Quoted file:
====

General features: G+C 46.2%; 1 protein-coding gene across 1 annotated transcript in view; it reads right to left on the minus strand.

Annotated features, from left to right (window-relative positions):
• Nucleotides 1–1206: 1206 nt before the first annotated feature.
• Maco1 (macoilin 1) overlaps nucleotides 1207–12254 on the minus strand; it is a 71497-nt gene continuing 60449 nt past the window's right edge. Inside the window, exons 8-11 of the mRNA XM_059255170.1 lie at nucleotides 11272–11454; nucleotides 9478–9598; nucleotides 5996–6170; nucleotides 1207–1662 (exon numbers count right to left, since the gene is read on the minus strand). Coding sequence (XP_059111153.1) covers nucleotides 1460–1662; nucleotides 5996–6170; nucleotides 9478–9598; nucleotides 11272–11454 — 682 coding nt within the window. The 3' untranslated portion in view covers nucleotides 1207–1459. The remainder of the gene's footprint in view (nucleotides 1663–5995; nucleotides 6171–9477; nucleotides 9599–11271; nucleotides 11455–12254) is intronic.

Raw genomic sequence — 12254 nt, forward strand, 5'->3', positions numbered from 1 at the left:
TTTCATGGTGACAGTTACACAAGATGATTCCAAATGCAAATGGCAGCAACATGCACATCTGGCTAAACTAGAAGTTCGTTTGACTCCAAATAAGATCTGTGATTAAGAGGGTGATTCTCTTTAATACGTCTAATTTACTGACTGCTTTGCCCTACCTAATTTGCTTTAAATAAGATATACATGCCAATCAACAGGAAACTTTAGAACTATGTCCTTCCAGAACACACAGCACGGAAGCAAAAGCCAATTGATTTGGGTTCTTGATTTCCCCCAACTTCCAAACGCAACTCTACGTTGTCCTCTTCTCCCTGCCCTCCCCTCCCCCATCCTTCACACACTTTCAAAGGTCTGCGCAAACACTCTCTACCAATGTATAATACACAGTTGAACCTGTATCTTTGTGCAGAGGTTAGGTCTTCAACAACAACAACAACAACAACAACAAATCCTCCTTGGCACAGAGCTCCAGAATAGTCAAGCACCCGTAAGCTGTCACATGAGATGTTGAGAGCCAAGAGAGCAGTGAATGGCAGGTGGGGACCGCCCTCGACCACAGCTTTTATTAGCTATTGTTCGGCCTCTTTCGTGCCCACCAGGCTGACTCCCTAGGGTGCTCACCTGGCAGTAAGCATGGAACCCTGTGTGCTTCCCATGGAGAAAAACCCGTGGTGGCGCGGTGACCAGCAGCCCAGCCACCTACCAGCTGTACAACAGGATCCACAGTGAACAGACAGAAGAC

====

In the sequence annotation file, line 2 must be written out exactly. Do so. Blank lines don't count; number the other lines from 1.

Annotated features, from left to right (window-relative positions):